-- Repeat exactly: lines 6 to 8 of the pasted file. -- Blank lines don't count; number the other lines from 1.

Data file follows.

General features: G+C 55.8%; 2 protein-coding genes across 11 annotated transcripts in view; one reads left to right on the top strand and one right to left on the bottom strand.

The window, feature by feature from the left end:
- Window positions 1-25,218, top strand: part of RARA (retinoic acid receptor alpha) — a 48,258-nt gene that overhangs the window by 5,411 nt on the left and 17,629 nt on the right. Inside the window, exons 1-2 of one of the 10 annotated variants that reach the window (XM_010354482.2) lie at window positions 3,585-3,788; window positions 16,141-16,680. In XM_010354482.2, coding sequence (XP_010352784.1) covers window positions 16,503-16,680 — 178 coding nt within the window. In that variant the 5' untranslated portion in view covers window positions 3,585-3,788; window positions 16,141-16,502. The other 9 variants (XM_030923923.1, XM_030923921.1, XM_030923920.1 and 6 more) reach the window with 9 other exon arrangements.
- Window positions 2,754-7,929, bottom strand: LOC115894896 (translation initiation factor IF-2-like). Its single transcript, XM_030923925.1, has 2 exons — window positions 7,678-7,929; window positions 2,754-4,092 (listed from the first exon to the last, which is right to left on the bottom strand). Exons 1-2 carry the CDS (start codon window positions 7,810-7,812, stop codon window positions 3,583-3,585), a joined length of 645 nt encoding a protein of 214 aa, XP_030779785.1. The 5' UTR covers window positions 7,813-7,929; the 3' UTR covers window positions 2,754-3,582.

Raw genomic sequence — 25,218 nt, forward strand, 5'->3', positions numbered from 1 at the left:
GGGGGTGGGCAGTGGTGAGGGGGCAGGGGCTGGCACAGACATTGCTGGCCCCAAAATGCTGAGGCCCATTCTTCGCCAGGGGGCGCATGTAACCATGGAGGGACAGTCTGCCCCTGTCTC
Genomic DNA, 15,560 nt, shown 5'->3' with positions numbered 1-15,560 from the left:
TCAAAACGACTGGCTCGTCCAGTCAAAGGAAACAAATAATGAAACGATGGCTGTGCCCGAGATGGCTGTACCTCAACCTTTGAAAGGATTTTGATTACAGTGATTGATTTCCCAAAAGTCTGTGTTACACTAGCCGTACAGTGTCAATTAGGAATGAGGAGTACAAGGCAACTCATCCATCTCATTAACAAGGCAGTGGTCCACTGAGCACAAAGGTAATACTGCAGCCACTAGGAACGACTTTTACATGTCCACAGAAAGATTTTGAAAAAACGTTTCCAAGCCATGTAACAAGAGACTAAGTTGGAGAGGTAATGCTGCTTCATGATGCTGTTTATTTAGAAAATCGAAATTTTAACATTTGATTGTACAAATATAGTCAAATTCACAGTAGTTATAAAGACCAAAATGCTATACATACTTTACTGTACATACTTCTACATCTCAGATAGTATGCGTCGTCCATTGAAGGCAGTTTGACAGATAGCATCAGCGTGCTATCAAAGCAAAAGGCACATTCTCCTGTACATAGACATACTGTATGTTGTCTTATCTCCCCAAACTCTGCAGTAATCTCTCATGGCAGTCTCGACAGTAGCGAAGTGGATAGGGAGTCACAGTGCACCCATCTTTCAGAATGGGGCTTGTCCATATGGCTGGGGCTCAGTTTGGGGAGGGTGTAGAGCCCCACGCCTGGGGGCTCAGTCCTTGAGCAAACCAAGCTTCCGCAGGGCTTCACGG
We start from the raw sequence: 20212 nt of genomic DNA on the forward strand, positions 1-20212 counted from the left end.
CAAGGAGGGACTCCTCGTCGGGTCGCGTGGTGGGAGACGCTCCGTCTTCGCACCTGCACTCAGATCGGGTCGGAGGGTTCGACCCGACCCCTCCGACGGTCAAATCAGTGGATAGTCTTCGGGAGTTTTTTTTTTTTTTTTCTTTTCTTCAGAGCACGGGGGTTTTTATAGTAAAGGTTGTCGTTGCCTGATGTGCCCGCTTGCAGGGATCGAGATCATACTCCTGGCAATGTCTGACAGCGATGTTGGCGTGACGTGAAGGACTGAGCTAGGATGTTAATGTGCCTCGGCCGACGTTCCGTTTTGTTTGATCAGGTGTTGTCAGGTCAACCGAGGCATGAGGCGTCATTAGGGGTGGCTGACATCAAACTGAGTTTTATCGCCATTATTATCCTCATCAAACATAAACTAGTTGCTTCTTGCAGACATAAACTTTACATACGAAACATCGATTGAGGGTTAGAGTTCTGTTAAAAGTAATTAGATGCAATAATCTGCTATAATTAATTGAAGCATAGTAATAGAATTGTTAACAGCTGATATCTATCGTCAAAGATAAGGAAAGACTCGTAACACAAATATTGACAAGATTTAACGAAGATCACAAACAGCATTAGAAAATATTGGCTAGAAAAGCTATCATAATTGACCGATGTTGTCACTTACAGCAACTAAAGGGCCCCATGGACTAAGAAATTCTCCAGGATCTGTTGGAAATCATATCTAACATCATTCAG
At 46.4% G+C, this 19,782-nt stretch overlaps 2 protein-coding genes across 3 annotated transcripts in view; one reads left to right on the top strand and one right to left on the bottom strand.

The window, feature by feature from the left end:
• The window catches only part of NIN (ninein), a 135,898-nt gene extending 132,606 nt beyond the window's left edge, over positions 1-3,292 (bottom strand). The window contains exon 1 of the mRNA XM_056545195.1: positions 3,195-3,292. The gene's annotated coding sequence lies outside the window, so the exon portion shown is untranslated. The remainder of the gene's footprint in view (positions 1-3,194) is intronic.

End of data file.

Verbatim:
GGGGGTGGGCAGTGGTGAGGGGGCAGGGGCTGGCACAGACATTGCTGGCCCCAAAATGCTGAGGCCCATTCTTCGCCAGGGGGCGCATGTAACCATGGAGGGACAGTCTGCCCCTGTCTC
Genomic DNA, 15,560 nt, shown 5'->3' with positions numbered 1-15,560 from the left:
TCAAAACGACTGGCTCGTCCAGTCAAAGGAAACAAATAATGAAACGATGGCTGTGCCCGAGATGGCTGTACCTCAACCTTTGAAAGGATTTTGATTACAGTGATTGATTTCCCAAAAGTCTGTGTTACACTAGCCGTACAGTGTCAATTAGGAATGAGGAGTACAAGGCAACTCATCCATCTCATTAACAAGGCAGTGGTCCACTGAGCACAAAGGTAATACTGCAGCCACTAGGAACGACTTTTACATGTCCACAGAAAGATTTTGAAAAAACGTTTCCAAGCCATGTAACAAGAGACTAAGTTGGAGAGGTAATGCTGCTTCATGATGCTGTTTATTTAGAAAATCGAAATTTTAACATTTGATTGTACAAATATAGTCAAATTCACAGTAGTTATAAAGACCAAAATGCTATACATACTTTACTGTACATACTTCTACATCTCAGATAGTATGCGTCGTCCATTGAAGGCAGTTTGACAGATAGCATCAGCGTGCTATCAAAGCAAAAGGCACATTCTCCTGTACATAGACATACTGTATGTTGTCTTATCTCCCCAAACTCTGCAGTAATCTCTCATGGCAGTCTCGACAGTAGCGAAGTGGATAGGGAGTCACAGTGCACCCATCTTTCAGAATGGGGCTTGTCCATATGGCTGGGGCTCAGTTTGGGGAGGGTGTAGAGCCCCACGCCTGGGGGCTCAGTCCTTGAGCAAACCAAGCTTCCGCAGGGCTTCACGG